When you get right down to it, we’re talking about a 3′ x 7′ box. One thing I wanted, though, was a lot of doors… like 3 walls worth. I hate black holes where shit just lives because it’s too much trouble to drag it out and toss it, or worse, to bother getting it out to use it. I had a storage unit like that once… way in the back was an inflatable boat without a motor that I didn’t think I was going to use when I packed the storage. Then someone offered me a 9hp motor that would have made it a crab-catching machine… except I couldn’t actually get the boat without unloading an entire 1015′ storage unit, so the crabs remained uneaten. Bummer (n.b. that same inflatable is living in the metal shed… I’ve moved it 3 times, I’ve stored it for 12 years. I’ve never once put it in the water. This has got to stop). But back to the shed… lots of doors, natch.

I decided I wanted this done, so I started looking for a handyman to build it instead of having to listen to myself dither. I found one, JR’s Handyman service in El Cerrito. He was great. He came by and we talked for an hour or so… at the end of that, I actually felt like I should just do it. He gave me great ideas about how to do it, and we agreed that I’d prep the site, frame it in, and then he’d do the rest. But by the time I was building it, I didn’t feel like I needed him for any of it… still, those couple of hours were worth the money because he gave me a lot of confidence that I was doing stuff right.

My plan had been to just set some concrete piers on the ground, but JR convinced me to sink some posts in the ground. I even had some nice scraps of the same 66’s that support the stilt house, so that’s all good. He gave me a great suggestion for setting up a frame off the main house supports to hold the little posts while I poured concrete. At the end of the day, it worked mostly awesome, though one of them ended up 1/4″ off…

wpid-20151003_174025.jpg

Once the posts were set, I framed in the base with pressure treated. I made a lot of compromises, such as using 24 as floor supports and putting the joists really close to the ground. I know they’ll rot sooner, but I can’t afford 4 more inches to use 26 and giving them good clearance. We’ll see how it goes.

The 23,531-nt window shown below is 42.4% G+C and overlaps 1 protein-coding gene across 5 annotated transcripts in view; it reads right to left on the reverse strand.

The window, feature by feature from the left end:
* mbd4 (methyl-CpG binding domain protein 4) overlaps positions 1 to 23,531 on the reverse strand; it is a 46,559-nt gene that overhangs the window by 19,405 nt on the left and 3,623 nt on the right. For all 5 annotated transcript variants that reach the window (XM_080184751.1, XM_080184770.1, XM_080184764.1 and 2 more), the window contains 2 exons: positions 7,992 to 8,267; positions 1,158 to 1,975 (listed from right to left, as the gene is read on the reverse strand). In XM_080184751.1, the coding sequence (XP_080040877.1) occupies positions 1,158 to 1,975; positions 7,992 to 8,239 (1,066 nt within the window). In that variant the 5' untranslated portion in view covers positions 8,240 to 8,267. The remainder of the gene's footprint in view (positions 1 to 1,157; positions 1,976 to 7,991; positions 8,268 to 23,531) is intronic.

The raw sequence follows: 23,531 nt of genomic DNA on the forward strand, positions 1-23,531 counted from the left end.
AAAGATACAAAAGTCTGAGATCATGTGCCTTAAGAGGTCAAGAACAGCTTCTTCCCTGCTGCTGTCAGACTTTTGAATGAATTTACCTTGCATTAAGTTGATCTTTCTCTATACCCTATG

framed floor

Once the floor was framed in, I put in one special stud. Because I used 24 for the base, JR suggested that I tie a stud from the house framing above into the middle of the 24 to keep it from sagging. I then decked it with 3/4″ plywood. I splurged and got the smooth, sanded stuff. It’s not really necessary, but when I’m sliding boxes around in the shed, it’ll be nice to not have splinters tearing into things.

shed floor

I put a header on the bottom of the floor joists for the house to tie the studs into the floor. I used the laser level to make sure it was lined up perfectly with the bottom of the frame. Then I put a sill on top of the shed floor. I made some mistakes here since I hadn’t worked out all the details of the wall framing. The upshot was that I later had to cut the header and sill to avoid some pieces that would be in the way of the doors.

Half of the shed will have shelves, so I put in a stud aligned with the front special stud. This will support the shelves. I then used the laser level to pencil in the shelves. I wanted the bottom one to have enough clearance for the table saw rails (so I can store it without removing the rails), so that was a design consideration. I used 2x4s and Simpson connectors to make the shelf brackets. This wastes some space, but it’s easy. I finally got the shelves in, though after a few hiccups of cutting out spaces where I didn’t need them. There is a 40″ span on the shelf that I know will sag, but I’m going to put a front piece of 1″ steel L… someday, when I get around to it… hopefully before I load the thing up!

shelves installed

Finally, sheathed it in T1-11… cheap and cheerful!

shed with back wall

Next up, doors…

Simple garden survey

Trying to restructure a small yard is harder than it seems like it should be. One of the biggest challenges is how hard it is to look away from the stuff that’s already there. We actually hired a designer and she did an amazing job at drawing in plants where a concrete path currently runs, or a patio in the middle of a camellia bush. Like I say, it shouldn’t be that hard to mentally rip out the camellia bush that’s falling over anyway, but somehow it is. Sadly, the designer, while good at seeing what could be there, had an annoying habit of putting plants that sounded great on paper, but turned out to be not what we wanted. Some used too much water, some were impossible to actually find in retail nurseries, and some were ugly. We tried to implement her design in the front yard and quickly gave up. Maybe if we had $20K to hand to someone and have it done it a week, it would have been OK, but we don’t, so we’ve ended up revisiting most everything.

I’ve been making a lot of use of Sketchup for this purpose. It’s pretty amazing for letting you drop a planter box here, a fence there and see how it might look. Surprisingly lifelike, as it happens.

One trick, though, is the need to get the base layout in. I did it the first time with some casual measuring off a the plan that aforementioned designer gave us, but eventually realized that some accuracy was lost in the translation, so I started from scratch.

Legal disclaimer: I’m not a professional surveyor. I’m not even an amateur surveyor. There is no reason to suspect that I know what I’m talking about. In point of absolute fact, I don’t. But this is kind of working for me. Oh yeah, some other challenges: I don’t have a theodolite with a laser range finder. In fact, I only have a 25′ tape measure. And I mostly have to do it by myself because it is more trouble to ask Suzanne to help when I’m muttering geometry to myself.